Small Wood Burning Tent Stove for Heating/cooking

Introduction: Small Wood Burning Tent Stove for Heating/cooking

About: I love to camp,hunt ,fish,bike,canoe or basically anything to do with the outdoors.

This is a small wood stove that I built. It is made from a single length of exterior stove pipe,it has a collapsible stove pipe(made from duct work rolled), legs that unscrew ,a baffle,a sturdy latch on the door with a spring on the handle, a collapsible handle and is very tough and fairly lightweight. It was made from all hand tools,and was fairly simple to make. The chimney is made from furnace duct work cut and rolled,the legs are made from the handles off some old stove tools( a poker and a shovel) cut in half,every thing else is made from the length of stovepipe. The handle is off an old weed eater and is attached with eyelets.  Everything is riveted with a pop riveter and cut with tin snips. Please comment and VOTE FOR IT IN THE INDESTRUCTIBLES CONTEST!!  The tools I used are as follows:     A hammer 
A cordless drill and metal bits                                                                                                                                                                                            A pop riveter and 1/8 inch rivets                                                                                                                                                                                                                        A vice and a board for long bends                                                                                                                                                                             Vice grips big and small
A hack saw for cutting legs
                          Some wrenches for eye lets and the handle   
A pair of tin snips for cutting everything                                                                                                                                                                              A sharpie vital for marking everything 
                 A bit of time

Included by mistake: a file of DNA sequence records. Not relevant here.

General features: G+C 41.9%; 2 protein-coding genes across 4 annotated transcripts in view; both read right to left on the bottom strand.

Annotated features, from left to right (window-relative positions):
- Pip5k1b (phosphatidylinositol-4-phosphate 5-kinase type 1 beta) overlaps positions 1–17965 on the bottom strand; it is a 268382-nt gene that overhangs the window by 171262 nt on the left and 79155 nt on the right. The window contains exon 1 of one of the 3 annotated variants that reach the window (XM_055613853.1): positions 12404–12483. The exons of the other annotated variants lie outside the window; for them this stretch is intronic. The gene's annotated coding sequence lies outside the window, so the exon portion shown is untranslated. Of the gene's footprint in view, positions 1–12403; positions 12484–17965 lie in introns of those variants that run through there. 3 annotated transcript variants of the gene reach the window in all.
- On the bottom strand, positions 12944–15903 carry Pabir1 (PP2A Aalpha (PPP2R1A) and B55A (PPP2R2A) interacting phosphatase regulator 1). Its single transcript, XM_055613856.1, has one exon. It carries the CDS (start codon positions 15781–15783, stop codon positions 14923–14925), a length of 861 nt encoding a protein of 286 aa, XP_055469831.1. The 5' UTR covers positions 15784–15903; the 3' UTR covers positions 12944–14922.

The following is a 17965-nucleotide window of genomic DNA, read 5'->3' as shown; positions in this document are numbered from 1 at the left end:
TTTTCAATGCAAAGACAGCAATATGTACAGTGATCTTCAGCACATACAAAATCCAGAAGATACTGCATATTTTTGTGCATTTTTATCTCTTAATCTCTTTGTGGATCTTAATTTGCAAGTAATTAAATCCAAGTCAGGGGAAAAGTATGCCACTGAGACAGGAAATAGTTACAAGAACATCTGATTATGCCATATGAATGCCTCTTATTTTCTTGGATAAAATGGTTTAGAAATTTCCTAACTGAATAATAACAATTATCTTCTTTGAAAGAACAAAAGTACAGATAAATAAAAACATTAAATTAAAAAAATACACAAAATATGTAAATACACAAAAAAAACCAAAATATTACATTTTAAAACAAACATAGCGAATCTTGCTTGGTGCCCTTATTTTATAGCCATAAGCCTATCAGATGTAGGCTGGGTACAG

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    9 Discussions

    Given the potential for leaks, I'd be hesitant to use this in a tent or other enclosed structure, for fear of carbon monoxide poisoning. I like the idea, but be careful!

    1 reply

    I never did end up using it much but it drafted quite well and Im not sure if carbon monoxide would have been a problem or not...Thanks!!

    looks rather leaky, so i'm thinking, toss a coil of tubing in as the grate, connect the ends to hose, run them to a radiator, light it outside, put the radiator inside, use natural convection to circulate water.

    2 replies

    Thats a great idea!! Although I didn't intend it to heat water I think I will try that! Do you think there would be any problem with melting copper?

    a bag made of plastic that can hold boiling water, can be exposed to open flame... IF it's full of water, and it'll be possible to bring it to boil. copper pipe would work since takes a lot of heat to melt, as long as the tube didn't empty it should be fine, even empty it'll be good for months of high heat. mix a bit of motor oil in to encapsulate bits of trash and prevent air bubbles. running the coil through a small tank of water, filled locally, possibly big enough to pack the whole stove in, would give clean, hot, shower water.
    with a coil of water as the grate, it could be a tad hard to get up to temp with the fuel right on it, however, sticking a coil in the chimney pipe would make it compact, and less bothersome.

    Thanks for commenting!! That is true I wouldnt use it in a nylon tent though just a large wall tent.

    Good build! It looks pretty awesome. Personally though, I wouldn't actually use it in a tent. I prefer being slightly cold to catching on fire. I would probably use it for underneath a dining fly (I'm a Boy Scout and our troop has dining flys for our static campouts).
    STRANGE but TRUE: A really good way to get warm in your sleeping bag is to take most of your clothes off. Honestly and truthfully, it works. Getting rid of the cold, wet layers of clothing removes moisture from your body, and then your body has a chance to warm up your bag and not your sweaty clothes.